I was about five years old when I learnt a valuable lesson on the differences between boys and girls.
Standing in the playground, desperate for a wee but too far for a dash to the loos, I debated whether I too could successfully do the relieving deed whilst standing up. All of 10 seconds of debating with myself and I stood straddled over the drain when I realised something was very, very wrong. I spent the rest of the day in my soaking wet trousers, humiliated, embarrassed and having learnt an extremely important lesson: boys and girls are not the same.
Yes, I was wearing trousers, not a skirt. Red trousers, although now some parts were redder than others. I loved dolls but also loved playing with my dad's carpentry tools. I sang songs and twirled around, but liked rolling down hills and getting muddy too. I wanted to try on my mum's make up, but also liked watching football.
What I liked, what I played with, what I wore, none of it made any difference to who I was. I was me. It was that simple.
There seems to be this puzzling trend lately with parents - mums in particular - taking offence at anything and everything which may have any form of gender specification linked to it.
From rebellion against Disney Princesses, to shop's classifications of separate boys' and girls' toys, to what colour their child's wardrobe does, or more to the point, absolutely does not include, there seems to be a ready-made army of parents who just want to find an argument out of - nothing.
Facebook statuses are cheeringly shared with the sisterhood, with mums raising victorious virtual fists in the air as they forward the rebellious image declaring 'Pick any colour for me as long as it's not pink!' on behalf of their daughters. Forum conversations are rife with proud boasts that parents will never call their daughter beautiful or their son handsome as they don't want to add to the atrocious stereotypical idea that they should be either.
'I will not buy my daughter a doll - ever!' some haughtily add, as if doing so will cause their child to turn into a simpering, incapable wreck of an adult.
Amusing as it can be, I find these examples and others like them quite alarming.
So what if Disney Princesses and fairy tales talk about happy ever after? Don't men and women alike both want to live a contented life, or is it just limited to coy, eye-lash fluttering girlies who brush their hair all day singing songs about finding their true loves?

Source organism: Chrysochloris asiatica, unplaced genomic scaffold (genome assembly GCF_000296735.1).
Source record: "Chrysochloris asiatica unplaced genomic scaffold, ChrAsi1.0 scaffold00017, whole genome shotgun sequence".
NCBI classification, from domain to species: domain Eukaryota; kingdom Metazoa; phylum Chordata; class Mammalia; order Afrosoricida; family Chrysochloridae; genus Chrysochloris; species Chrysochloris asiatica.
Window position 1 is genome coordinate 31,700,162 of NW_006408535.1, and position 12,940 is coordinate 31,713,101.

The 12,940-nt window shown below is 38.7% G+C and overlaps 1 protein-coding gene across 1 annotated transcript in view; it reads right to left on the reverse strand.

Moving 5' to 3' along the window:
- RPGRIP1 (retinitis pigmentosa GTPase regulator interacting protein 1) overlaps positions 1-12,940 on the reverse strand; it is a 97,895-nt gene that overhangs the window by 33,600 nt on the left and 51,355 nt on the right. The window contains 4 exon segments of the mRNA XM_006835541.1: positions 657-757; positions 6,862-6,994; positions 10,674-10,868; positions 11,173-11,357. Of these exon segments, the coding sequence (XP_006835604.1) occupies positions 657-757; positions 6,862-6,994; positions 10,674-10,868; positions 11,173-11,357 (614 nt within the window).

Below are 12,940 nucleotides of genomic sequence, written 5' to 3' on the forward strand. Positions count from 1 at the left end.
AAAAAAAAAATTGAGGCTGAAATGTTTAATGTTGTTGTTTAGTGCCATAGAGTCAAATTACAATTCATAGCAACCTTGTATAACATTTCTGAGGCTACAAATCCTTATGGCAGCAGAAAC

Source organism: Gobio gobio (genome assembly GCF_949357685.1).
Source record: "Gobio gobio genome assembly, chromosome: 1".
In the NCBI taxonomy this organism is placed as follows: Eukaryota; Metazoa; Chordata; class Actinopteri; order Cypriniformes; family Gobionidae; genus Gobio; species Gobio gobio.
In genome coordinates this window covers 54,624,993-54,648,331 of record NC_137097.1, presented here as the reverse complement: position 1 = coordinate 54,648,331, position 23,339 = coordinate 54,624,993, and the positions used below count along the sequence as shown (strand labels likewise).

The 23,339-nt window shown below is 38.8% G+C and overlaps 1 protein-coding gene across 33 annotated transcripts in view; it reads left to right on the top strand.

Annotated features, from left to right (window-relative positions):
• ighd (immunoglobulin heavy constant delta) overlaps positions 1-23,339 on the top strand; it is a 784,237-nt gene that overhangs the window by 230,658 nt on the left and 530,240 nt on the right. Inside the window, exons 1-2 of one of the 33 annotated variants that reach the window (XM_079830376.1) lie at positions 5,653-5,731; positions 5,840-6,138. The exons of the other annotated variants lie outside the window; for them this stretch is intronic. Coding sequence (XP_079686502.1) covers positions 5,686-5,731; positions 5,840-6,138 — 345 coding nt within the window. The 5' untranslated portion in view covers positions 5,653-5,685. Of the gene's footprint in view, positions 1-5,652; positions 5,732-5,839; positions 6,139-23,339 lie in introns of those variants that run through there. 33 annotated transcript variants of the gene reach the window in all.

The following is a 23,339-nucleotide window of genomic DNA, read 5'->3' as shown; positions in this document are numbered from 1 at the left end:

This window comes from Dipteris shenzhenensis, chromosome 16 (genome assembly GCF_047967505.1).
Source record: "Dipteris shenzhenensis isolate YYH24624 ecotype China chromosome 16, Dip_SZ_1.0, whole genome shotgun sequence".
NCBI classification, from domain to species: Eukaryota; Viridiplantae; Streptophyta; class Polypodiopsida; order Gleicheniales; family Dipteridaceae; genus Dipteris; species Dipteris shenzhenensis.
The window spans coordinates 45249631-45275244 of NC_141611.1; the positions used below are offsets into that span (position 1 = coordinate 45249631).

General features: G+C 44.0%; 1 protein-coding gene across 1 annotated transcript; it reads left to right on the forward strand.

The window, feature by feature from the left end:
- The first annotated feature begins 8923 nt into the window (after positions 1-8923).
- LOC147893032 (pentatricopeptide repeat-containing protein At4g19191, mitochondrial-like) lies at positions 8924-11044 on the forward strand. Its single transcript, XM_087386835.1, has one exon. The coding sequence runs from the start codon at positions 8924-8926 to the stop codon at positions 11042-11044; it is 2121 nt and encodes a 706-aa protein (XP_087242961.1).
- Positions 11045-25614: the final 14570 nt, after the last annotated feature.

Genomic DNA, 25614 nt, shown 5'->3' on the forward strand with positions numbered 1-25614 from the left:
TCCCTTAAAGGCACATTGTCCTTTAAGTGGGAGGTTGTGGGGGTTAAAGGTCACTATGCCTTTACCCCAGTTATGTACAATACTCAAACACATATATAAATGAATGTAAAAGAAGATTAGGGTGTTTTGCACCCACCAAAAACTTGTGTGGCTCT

So what if your son or daughter grows up believing they are the most beautiful thing you've ever set eyes on? Is it not better that than for them to be wondering what was so wrong that you couldn't even mention their appearance?
So what if your daugher has a doll? Put it with the cars and trucks and books.
So what if their wardrobes have clothes in every colour - including pink?
Denying something doesn't make your child equal to the opposite sex. Denying something means making them less equal. Give them the choice of what to play with, what to wear, what colour they choose or what they like to do.
It might mean that your daughter plays with cars whilst wearing their favourite pink, frilly dress, or that your son tenderly practises changing a doll's nappy before running off to make a mud pie to feed it.
Girls and boys are different. They always have been, they always will be, and no parental rebellion in the world will change that. By limiting their choices, you're doing exactly what you're aiming not to do - you're limiting who they are.
Let your children be who they are and allow them free reign to experience it all - the princesses and fairy tales, the tree-climbing and mud pies, the dressing-up box and the wardrobe of whatever colours the clothes are. It may be that your son is a boy's boy, or your daughter is a girlie girl despite your best efforts to keep them away from any gender stereotypes. It may mean the opposite. Don't bring politics into their childhoods and stop making arguments out of nothing.
Let your child be themselves.
This isn't your childhood, it's theirs.
Let them be.
Especially if it means believing in happy ever afters.
Larger Family Life was created to offer an insight on life in a large family and to promote and encourage family life. Tania and her husband Michael currently have 12 children ranging from 20 years down to their latest addition born in November 2012. Their 13th child is due in early 2014.
Blogs at: Larger Family Life
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